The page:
In My Twenties

In addition to the headaches, I had severe menstrual irregularities all throughout my late teens and twenties. Either I wouldn’t get a period for months or I would bleed for weeks at a time. For a while, taking the birth control pill helped, but eventually even those stopped working. I started going through different brands, visiting the doctor every three months to get my prescription changed again and again and again.

Eventually, my doctor decided to order an ultrasound and discovered benign but sizeable tumors in both of my ovaries. I had surgery to get them removed.

The surgery was supposed to be the solution to all the problems I had been experiencing, but it wasn’t. The bleeding and the pill switching continued.

I never got any kind of diagnosis or explanation for my problems other than “bad luck” and “it’s genetic”.

In My Thirties

By my thirtieth birthday, my husband and I were ready to have kids. Given my, by then, more than a decade-long history of “female problems”, it wasn’t terribly surprising when it didn’t happen the old-fashioned way.

At this point, I was finally diagnosed with polycystic ovary syndrome (PCOS), which is a hormonal disorder that causes your ovaries (and therefore your menstrual cycle) to not function the way they are meant to.

Before bringing home a healthy baby girl, I went through 12 rounds of fertility treatments, a chemical pregnancy, and a pregnancy that went nearly half-way to term before we lost the baby.

Soon after giving birth to my daughter, I was diagnosed with pre-diabetes and my doctor prescribed an oral diabetes medication. I was very close to being full-on diabetic, and the oral medication was to hold me over until the day when I would inevitably have to start injecting insulin.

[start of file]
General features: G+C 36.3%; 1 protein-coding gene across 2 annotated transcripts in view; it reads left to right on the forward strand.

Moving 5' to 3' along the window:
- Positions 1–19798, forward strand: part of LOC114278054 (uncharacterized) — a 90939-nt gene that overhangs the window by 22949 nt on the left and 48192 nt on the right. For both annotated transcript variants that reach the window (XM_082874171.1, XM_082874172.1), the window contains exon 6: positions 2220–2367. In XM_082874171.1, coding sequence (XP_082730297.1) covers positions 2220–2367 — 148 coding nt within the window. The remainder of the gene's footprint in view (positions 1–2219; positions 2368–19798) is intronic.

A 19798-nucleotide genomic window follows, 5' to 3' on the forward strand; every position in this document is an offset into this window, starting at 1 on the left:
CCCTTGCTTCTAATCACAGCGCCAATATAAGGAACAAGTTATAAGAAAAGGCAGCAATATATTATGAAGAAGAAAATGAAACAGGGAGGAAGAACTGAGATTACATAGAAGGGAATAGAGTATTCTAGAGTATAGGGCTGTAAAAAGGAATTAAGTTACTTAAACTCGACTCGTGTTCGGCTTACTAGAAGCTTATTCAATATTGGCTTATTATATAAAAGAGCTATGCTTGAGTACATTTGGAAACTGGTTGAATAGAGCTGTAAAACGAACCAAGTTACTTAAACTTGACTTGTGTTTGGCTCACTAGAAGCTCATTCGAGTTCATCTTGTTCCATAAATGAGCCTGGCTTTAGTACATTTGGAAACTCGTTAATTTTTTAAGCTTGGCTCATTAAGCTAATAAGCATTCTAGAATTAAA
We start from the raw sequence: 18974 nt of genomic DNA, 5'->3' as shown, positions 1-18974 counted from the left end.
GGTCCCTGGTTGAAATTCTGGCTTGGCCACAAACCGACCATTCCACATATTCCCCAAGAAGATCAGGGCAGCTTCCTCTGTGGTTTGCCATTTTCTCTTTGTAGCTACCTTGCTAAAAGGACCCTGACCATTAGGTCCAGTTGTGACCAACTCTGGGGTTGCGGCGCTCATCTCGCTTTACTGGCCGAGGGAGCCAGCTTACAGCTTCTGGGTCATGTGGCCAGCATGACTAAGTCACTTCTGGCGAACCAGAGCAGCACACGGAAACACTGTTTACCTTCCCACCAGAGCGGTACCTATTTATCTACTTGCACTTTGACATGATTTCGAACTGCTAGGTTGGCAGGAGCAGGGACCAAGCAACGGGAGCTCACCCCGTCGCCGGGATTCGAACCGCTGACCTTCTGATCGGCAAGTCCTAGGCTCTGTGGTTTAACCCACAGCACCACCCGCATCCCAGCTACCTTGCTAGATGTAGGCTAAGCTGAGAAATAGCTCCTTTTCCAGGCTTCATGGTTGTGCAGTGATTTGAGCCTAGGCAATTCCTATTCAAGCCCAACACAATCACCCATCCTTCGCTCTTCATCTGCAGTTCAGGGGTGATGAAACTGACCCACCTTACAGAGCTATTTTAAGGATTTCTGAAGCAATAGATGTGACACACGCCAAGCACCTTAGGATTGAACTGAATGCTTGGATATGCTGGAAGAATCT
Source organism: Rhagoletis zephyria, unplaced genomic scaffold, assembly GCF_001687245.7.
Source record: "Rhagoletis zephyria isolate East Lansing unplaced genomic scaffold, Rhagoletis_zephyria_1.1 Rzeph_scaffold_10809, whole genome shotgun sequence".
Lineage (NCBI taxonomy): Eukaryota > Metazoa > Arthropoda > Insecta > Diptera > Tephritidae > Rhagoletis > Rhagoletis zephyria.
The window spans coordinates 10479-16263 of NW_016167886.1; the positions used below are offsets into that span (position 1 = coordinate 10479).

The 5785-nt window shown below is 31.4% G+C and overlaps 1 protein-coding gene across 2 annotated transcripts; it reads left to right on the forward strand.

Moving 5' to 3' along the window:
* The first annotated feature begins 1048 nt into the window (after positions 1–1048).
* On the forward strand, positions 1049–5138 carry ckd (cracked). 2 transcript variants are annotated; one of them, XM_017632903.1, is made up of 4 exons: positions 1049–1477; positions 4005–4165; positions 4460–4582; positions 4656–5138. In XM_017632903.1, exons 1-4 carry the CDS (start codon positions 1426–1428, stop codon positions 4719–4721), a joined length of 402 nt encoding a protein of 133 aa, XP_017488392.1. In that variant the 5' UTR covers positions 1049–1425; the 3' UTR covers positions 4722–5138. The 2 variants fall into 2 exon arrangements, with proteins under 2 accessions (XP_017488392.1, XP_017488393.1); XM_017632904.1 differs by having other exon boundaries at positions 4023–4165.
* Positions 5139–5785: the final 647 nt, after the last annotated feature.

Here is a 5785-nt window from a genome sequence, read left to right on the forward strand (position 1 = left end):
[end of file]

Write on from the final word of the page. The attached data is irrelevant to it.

After my daughter turned one, we went back to fertility treatments in order to give her a sibling. This time it was easier, because we had frozen embryos left over from our earlier rounds of IVF and it only took two tries before I was pregnant with twins.

Now, as happy as we were about getting two more healthy babies in one shot, carrying a combined 14 pounds of baby doesn’t come without complications. When the twins were 9 months old, I ended up having abdominal reconstruction surgery to basically put things back to where they belonged.

So by my mid-thirties, I had been injected with hundreds of vials of hormones, had three major surgeries (the scars from which make my lower abdomen resemble a street map of New York City), and I had been told that I would be taking increasing quantities of medication for the rest of my life.

And it’s extremely difficult for me to relive all this. Not only because writing about it brings back a lot of painful memories, but because, today, I firmly believe that all these medical interventions were one hundred percent avoidable.

The Root Cause of All of My Health Problems Explained

Today, I understand the root cause of all my health problems.

The interesting thing about my case is that PCOS and type 2 diabetes are typically associated with being overweight and consuming more carbs than your body can handle. But I’ve never been overweight and I was “watching my carbs”. I was watching my carbs, because that was the one piece of lifestyle advice I ever received from the countless MDs I had visited over the years.